of users affected by its decisions central to its decision-making
Commanding public respect
4.1 The Institute's decisions have profound
effects on the day-to-day lives of individuals. In the case of
MS drugs the issue centres around a reduction in the number and
severity of MS relapses. These relapses are a major feature in
the lives of those people with MS who suffer them and can involve
blindness, incontinence, loss of mobility and cognitive impairment.
They have a disabling effect which extends beyond the relapse
itselftheir unpredictability robs people of certainty,
of the ability to plan and often of employment. Any organisation
taking such decisions must place a high priority on retaining
the respect of the people whose lives are affected by its decisions.
4.2 There are two ways in which such an
organisation can command such respect: by taking decisions in
an open and transparent manner, and by the integrity of the structures
which support the taking of those decisions.
4.3 People affected by the Institute's decisions
should be able to follow an audit trail of decision-making. It
is currently impossible for consulteeslet alone members
of the general publicto do this. The Institute has indicated
that it intends to provide more explanation in its provisional
and final appraisal documents of how it has reached a particular
decision. If delivered this is a welcome development; but should
be accompanied by the prompt publication of notes of meetings
of the Appraisal Committee which should include similar levels
of explanation (currently, notes are often published months after
the meetings and include little flavour of how conclusions have
been reached.) In addition to this, patient representative organisations
should be able to attend the Appraisal Committee's full discussions
of relevant interventions (they are currently required to leave
after a presentation and questions). The Institute has advanced
two main arguments against the latter suggestionthat its
Appraisal Committee may need to discuss issues which are commercially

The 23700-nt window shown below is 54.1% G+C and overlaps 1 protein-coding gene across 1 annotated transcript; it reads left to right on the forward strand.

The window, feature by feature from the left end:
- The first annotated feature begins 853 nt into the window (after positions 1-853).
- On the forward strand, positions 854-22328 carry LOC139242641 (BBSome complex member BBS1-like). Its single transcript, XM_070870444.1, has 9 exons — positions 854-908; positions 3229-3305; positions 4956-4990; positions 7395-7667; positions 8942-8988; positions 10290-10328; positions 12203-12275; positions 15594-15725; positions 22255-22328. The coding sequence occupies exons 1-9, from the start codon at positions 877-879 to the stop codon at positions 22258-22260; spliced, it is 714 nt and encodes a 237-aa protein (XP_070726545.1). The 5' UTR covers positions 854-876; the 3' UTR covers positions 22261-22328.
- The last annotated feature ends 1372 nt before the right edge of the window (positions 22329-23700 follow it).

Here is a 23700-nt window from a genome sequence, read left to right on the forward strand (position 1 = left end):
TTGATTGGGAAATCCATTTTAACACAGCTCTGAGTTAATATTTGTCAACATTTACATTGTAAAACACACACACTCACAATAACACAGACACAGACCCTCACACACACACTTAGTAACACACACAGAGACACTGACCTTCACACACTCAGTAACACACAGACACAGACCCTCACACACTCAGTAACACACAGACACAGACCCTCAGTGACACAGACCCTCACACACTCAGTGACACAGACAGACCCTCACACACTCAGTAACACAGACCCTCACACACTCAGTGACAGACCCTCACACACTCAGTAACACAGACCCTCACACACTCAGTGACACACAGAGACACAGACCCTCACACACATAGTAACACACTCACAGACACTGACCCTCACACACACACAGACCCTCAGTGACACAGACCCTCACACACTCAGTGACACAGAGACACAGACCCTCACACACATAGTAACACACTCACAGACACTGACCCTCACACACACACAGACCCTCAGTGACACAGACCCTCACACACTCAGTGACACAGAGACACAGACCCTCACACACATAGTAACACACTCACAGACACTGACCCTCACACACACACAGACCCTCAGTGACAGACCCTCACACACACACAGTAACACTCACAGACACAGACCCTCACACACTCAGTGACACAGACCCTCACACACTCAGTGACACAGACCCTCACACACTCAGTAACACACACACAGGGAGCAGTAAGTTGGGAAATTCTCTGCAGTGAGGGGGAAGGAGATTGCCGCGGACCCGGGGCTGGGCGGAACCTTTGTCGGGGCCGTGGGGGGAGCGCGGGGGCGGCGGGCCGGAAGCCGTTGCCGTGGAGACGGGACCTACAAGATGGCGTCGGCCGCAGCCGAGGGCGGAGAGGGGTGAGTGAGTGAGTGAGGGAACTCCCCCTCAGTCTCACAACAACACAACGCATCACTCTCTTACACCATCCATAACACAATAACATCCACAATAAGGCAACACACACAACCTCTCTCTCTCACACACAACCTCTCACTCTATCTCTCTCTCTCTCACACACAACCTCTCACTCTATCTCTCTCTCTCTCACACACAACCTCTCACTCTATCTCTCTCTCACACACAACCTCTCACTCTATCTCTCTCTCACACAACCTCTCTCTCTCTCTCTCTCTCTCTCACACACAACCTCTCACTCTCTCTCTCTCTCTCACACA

confidential, and that it needs privacy to allow for free discussion.
We do not believe that the first obstacle is insurmountable or
that the second is appropriate.
4.4 The very complex nature of the analyses
which NICE undertakes is a barrier to real lay understanding of
how it reaches its decisions. The second means of commanding respect
therefore assumes a greater importance. This is about developing
respect for the decision making process and the structures
which support it. The public needs to have confidence that the
Institute meets the highest standards expected of the modern NHS.
The current appointments process for appointments to the Institute's
Partners Council, Board and Appraisal Committee does not inspire
such confidence, lacking transparency and depending on recommendations
from those who are already part of the Institute's apparatus.
The inadequacy of this process is thrown into sharp relief by
the Institute itself, which has recently announced that appointments
to its new Citizen's Council will be advertised and subject to
open recruitment procedures. In its response to the Kennedy Report
the Institute has suggested that it should no longer need to seek
the Secretary of State's approval for most appointments. We do
not believe these powers of approval should be removed before
the Institute has an appropriate appointments system in place.
4.5 People affected by the Institute's decisions
also need absolute confidence that there is a fair means of appeal
if their representative organisations believe that decisions have
not been taken in an appropriate way. They cannot at present have
such confidence. Legal advice obtained by the Society is that
the Institute's appeal mechanism is unlawful. Its Appeal Panel
has a shifting membership, but comprises three members of the